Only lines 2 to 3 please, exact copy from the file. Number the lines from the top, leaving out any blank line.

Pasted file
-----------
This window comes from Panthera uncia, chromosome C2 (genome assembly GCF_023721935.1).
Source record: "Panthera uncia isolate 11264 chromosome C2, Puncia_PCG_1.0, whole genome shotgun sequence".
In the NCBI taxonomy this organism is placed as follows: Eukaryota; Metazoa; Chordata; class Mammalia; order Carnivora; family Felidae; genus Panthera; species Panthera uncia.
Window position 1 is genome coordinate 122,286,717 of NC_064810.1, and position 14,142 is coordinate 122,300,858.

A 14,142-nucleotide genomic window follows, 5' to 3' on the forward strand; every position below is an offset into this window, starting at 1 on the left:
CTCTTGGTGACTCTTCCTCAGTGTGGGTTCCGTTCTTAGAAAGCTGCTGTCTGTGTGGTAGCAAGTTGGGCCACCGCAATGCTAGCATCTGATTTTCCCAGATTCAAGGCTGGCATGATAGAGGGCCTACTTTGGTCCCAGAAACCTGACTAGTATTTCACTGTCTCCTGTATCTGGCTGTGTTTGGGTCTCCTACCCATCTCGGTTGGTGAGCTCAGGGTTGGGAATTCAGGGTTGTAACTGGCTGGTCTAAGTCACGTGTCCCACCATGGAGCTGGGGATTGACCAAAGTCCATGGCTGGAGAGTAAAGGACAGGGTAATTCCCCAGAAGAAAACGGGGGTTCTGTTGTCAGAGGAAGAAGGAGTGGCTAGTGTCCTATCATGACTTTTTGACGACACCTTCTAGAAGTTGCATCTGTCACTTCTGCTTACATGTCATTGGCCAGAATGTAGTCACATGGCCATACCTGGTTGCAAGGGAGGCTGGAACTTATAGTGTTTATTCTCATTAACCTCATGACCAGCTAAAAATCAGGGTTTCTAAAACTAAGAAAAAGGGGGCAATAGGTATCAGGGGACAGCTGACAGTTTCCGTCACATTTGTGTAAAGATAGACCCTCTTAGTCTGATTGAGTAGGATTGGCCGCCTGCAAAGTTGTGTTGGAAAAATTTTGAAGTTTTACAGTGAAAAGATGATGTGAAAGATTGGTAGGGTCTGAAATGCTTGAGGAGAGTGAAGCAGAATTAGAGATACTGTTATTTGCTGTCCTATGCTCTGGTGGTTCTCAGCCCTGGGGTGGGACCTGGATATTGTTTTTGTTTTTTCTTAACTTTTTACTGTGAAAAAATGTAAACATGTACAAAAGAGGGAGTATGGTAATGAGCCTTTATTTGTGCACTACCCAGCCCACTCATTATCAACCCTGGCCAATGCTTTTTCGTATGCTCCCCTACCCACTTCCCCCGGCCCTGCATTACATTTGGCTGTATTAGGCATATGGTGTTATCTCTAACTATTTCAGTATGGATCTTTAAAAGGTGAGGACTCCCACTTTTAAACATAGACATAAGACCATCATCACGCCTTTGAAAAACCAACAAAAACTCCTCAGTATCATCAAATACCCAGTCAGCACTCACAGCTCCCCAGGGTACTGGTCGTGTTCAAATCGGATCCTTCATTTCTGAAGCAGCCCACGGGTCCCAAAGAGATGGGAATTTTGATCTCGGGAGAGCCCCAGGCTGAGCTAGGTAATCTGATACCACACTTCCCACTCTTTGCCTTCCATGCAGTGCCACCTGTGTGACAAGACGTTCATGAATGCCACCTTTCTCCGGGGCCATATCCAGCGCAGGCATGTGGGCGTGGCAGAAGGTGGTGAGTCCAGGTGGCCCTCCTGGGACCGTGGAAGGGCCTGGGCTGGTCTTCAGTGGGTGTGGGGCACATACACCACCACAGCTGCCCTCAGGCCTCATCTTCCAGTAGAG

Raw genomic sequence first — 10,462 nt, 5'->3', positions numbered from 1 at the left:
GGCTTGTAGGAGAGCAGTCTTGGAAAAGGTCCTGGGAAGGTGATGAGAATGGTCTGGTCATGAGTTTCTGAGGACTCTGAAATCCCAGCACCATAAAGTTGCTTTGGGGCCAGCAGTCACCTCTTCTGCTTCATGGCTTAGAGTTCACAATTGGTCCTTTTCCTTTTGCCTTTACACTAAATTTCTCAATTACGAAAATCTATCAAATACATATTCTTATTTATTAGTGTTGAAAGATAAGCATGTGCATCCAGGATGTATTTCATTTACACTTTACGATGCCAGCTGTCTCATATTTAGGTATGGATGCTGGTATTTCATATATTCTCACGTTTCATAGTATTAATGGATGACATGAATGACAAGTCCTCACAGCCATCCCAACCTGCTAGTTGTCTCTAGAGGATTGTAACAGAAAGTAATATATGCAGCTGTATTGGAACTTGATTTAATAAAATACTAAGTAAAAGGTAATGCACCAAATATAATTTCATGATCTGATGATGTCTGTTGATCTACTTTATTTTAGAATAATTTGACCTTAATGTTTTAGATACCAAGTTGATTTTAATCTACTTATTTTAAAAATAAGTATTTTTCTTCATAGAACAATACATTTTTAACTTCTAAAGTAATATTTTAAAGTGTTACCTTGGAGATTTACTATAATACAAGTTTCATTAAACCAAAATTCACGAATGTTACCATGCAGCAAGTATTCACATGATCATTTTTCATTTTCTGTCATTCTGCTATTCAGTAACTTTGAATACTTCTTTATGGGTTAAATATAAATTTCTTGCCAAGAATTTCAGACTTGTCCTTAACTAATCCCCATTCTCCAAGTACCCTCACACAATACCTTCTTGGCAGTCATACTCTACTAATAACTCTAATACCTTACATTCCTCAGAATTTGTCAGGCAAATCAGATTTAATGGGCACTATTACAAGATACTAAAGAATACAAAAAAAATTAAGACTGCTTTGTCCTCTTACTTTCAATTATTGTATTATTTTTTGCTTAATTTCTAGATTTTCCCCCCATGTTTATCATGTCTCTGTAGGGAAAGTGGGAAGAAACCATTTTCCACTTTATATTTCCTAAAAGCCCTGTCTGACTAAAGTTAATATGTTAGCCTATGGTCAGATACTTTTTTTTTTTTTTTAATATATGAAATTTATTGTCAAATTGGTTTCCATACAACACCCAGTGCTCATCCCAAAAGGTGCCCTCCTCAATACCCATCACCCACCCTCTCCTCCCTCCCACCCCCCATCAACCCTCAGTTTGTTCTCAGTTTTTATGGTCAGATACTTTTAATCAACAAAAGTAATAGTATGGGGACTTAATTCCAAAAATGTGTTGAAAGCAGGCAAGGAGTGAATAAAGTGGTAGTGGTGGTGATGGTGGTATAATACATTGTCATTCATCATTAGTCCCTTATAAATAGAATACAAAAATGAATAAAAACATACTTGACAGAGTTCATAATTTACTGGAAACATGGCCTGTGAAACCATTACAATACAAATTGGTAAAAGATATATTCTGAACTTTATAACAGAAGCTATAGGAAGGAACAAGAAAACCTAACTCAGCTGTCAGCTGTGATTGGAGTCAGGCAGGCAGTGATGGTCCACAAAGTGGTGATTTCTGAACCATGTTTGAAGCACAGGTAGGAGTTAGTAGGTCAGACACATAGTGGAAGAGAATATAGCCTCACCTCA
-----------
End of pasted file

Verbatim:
Source record: "Panthera uncia isolate 11264 chromosome C2, Puncia_PCG_1.0, whole genome shotgun sequence".
In the NCBI taxonomy this organism is placed as follows: Eukaryota; Metazoa; Chordata; class Mammalia; order Carnivora; family Felidae; genus Panthera; species Panthera uncia.